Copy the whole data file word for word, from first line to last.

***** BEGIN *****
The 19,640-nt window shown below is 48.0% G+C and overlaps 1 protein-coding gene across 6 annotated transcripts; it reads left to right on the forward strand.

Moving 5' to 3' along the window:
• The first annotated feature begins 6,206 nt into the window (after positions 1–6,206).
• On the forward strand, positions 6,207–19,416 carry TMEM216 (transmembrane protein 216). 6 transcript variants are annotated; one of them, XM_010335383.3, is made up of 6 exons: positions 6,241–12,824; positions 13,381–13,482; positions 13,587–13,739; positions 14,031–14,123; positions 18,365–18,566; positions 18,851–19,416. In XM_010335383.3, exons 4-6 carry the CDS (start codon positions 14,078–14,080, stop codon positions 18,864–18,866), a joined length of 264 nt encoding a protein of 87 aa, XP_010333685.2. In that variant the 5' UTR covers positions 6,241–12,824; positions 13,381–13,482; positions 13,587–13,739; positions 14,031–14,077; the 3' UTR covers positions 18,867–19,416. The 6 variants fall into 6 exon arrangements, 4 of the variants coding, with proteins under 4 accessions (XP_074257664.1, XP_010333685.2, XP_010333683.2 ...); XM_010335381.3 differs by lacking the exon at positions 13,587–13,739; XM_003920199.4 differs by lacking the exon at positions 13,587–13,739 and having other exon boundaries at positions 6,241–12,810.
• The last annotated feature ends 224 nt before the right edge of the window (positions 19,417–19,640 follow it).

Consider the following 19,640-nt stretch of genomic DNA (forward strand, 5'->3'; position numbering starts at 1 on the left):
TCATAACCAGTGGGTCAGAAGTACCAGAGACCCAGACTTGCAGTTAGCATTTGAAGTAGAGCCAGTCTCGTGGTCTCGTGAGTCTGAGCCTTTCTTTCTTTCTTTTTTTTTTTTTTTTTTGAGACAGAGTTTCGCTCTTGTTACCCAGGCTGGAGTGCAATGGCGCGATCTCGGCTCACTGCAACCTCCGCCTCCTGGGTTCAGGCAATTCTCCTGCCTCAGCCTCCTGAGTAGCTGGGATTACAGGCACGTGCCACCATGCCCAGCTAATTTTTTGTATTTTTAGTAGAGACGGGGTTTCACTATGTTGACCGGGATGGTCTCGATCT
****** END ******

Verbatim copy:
The 19,640-nt window shown below is 48.0% G+C and overlaps 1 protein-coding gene across 6 annotated transcripts; it reads left to right on the forward strand.

Moving 5' to 3' along the window:
• The first annotated feature begins 6,206 nt into the window (after positions 1–6,206).
• On the forward strand, positions 6,207–19,416 carry TMEM216 (transmembrane protein 216). 6 transcript variants are annotated; one of them, XM_010335383.3, is made up of 6 exons: positions 6,241–12,824; positions 13,381–13,482; positions 13,587–13,739; positions 14,031–14,123; positions 18,365–18,566; positions 18,851–19,416. In XM_010335383.3, exons 4-6 carry the CDS (start codon positions 14,078–14,080, stop codon positions 18,864–18,866), a joined length of 264 nt encoding a protein of 87 aa, XP_010333685.2. In that variant the 5' UTR covers positions 6,241–12,824; positions 13,381–13,482; positions 13,587–13,739; positions 14,031–14,077; the 3' UTR covers positions 18,867–19,416. The 6 variants fall into 6 exon arrangements, 4 of the variants coding, with proteins under 4 accessions (XP_074257664.1, XP_010333685.2, XP_010333683.2 ...); XM_010335381.3 differs by lacking the exon at positions 13,587–13,739; XM_003920199.4 differs by lacking the exon at positions 13,587–13,739 and having other exon boundaries at positions 6,241–12,810.
• The last annotated feature ends 224 nt before the right edge of the window (positions 19,417–19,640 follow it).

Consider the following 19,640-nt stretch of genomic DNA (forward strand, 5'->3'; position numbering starts at 1 on the left):
TCATAACCAGTGGGTCAGAAGTACCAGAGACCCAGACTTGCAGTTAGCATTTGAAGTAGAGCCAGTCTCGTGGTCTCGTGAGTCTGAGCCTTTCTTTCTTTCTTTTTTTTTTTTTTTTTTGAGACAGAGTTTCGCTCTTGTTACCCAGGCTGGAGTGCAATGGCGCGATCTCGGCTCACTGCAACCTCCGCCTCCTGGGTTCAGGCAATTCTCCTGCCTCAGCCTCCTGAGTAGCTGGGATTACAGGCACGTGCCACCATGCCCAGCTAATTTTTTGTATTTTTAGTAGAGACGGGGTTTCACTATGTTGACCGGGATGGTCTCGATCT